Similarities to Other Malian Settlements

The Brazil Tablet
Askia’s Tomb. ( Source )

The evidence doesn’t stop at the Brazil Tablet alone. It extends to the architecture and structures found in Brazil. The Malians in South America seemed to favor building their homes on top of mounds, much like their counterparts in West Africa. These mounds, known as “sambuquis,” have yielded artifacts with radiocarbon dates tracing back to prehistory. Many of these mounds also exhibit cultural similarities to the civilizations of Venezuela, aligning with the timeframe of the Malian voyages.

In conclusion, the Brazil Tablet and the ancient tombs scattered across Brazil provide compelling evidence that Malians may have indeed landed on the shores of Brazil centuries ago. Notably, the elite figure on the Brazil Tablet is adorned in a uniform associated with Malian marines, reinforcing the notion of a Malian presence in Brazil. The discovery of a tomb dedicated to Pe may very well be linked to the individual depicted on the Brazil Tablet, further solidifying the historic significance of this find.

Hypothesizing the Journey

The Brazil Tablet
Detail of Cromlech of Calcoene, a megalithic stone structure located in Brazil. ( Source )

One can’t help but wonder about the journey undertaken by Abubakari and his expeditionary force. It’s plausible that they departed from the city of Niani, traversed the Niger River by canoe, and made their way to the Gulf of Guinea. From there, the explorers likely harnessed the power of the Guinea Current, which carried them out into the vast Atlantic Ocean. Their voyage might have intersected with the South Equatorial Current, eventually guiding the Mali explorers to the shores of Brazil.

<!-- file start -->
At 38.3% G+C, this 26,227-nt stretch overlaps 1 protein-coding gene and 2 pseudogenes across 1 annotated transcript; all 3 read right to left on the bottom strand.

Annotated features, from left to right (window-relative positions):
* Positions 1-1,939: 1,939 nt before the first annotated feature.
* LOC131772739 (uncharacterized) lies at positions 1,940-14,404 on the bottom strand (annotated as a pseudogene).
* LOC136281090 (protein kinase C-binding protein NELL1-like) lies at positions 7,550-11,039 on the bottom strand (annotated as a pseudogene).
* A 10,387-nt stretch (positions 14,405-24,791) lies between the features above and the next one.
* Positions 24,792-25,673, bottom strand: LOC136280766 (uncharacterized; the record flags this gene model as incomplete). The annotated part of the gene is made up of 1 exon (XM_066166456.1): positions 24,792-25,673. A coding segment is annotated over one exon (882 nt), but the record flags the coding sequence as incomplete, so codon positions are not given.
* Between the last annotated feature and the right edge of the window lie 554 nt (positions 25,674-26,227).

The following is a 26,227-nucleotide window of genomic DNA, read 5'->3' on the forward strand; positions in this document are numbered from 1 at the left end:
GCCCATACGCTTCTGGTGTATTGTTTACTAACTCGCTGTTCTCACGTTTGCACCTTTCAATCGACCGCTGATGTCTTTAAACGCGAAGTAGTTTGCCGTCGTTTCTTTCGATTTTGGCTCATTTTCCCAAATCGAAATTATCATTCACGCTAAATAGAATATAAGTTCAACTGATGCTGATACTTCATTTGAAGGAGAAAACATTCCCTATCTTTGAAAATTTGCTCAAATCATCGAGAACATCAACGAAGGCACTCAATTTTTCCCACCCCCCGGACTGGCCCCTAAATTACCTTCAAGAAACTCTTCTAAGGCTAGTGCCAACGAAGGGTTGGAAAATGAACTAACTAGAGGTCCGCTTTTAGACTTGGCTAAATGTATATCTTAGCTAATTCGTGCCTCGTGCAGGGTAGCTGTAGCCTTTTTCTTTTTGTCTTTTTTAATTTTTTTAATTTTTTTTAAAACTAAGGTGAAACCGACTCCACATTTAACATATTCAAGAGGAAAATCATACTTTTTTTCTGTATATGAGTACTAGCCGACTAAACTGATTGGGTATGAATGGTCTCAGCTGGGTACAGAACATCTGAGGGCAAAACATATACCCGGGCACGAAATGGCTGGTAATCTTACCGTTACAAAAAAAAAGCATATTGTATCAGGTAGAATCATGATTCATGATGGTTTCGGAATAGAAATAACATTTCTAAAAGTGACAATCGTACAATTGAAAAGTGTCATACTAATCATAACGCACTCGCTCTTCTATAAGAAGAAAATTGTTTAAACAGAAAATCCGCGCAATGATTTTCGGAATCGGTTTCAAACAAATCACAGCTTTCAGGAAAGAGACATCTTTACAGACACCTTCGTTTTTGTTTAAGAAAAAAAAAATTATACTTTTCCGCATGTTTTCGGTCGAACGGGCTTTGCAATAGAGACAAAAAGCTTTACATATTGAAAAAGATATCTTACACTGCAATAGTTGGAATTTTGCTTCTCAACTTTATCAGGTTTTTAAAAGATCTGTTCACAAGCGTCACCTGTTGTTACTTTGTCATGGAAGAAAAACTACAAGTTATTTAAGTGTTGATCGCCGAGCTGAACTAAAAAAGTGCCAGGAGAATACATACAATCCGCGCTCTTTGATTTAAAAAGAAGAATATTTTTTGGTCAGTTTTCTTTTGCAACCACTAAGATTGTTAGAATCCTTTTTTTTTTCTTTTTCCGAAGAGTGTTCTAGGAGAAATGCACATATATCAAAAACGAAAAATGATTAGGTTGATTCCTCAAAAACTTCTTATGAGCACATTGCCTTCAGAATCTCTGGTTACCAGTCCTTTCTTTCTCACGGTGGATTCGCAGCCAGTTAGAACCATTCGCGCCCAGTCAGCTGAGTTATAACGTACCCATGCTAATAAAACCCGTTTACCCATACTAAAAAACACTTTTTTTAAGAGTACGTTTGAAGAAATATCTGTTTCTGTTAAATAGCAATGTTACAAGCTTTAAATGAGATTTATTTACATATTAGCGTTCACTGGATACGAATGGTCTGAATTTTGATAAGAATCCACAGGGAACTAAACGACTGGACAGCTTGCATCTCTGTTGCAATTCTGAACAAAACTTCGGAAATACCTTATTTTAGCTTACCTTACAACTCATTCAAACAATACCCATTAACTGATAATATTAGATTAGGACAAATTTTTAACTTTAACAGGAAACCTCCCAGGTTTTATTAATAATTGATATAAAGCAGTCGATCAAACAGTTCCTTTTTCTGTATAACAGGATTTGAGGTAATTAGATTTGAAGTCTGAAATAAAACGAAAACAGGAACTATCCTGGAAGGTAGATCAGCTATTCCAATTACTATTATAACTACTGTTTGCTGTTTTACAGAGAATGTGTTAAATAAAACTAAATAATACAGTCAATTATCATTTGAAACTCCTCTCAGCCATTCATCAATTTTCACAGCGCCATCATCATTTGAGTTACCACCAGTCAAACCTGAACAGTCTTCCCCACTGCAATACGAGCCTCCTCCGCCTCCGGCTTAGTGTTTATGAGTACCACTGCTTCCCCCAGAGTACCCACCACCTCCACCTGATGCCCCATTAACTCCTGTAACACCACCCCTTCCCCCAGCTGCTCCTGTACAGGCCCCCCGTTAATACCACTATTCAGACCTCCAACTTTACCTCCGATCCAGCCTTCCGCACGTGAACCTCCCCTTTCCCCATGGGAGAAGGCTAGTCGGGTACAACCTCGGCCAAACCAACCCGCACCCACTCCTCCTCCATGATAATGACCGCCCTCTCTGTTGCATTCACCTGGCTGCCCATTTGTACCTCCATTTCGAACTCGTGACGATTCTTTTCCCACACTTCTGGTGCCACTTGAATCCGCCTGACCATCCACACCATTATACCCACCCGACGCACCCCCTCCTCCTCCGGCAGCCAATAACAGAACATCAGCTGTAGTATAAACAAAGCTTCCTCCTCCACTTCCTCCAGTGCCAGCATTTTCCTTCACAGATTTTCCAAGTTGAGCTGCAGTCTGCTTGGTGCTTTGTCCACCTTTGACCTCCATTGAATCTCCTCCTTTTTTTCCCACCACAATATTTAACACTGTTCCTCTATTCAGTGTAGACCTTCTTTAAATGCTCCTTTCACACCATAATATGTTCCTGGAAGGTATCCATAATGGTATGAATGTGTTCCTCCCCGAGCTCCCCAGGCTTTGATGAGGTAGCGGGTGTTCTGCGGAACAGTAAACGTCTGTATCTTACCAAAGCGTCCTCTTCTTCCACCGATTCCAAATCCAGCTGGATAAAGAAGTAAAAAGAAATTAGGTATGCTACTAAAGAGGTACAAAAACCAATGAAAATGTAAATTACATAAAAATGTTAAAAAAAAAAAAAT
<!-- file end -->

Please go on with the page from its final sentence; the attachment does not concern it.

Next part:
Could the Brazil Tablet be a forgery or a hoax?

While skepticism is natural, the Brazil Tablet’s authenticity has been scrutinized by experts over the years. Its unique features, inscriptions, and resemblance to other historical artifacts lend credibility to its origins.

Are there ongoing archaeological excavations in the Brazilian jungle related to this discovery?

Yes, numerous archaeological expeditions have been launched to explore the region where the Brazil Tablet was found. These efforts aim to uncover more evidence of a potential Malian colony.

What is the significance of the Manding origin of the Brazil Tablet?

The Manding origin suggests a connection between the Malian Empire and the Brazilian jungle, raising questions about early transatlantic exploration and trade routes.

Has DNA analysis been conducted on the remains found in the hemispherical tombs in Brazil?

DNA analysis is a challenging endeavor in such remote locations, but it remains a topic of interest for future research.

What impact could the discovery of a Malian colony in Brazil have on our understanding of history?

If confirmed, this discovery could reshape our understanding of early transatlantic voyages and the interconnectedness of ancient civilizations.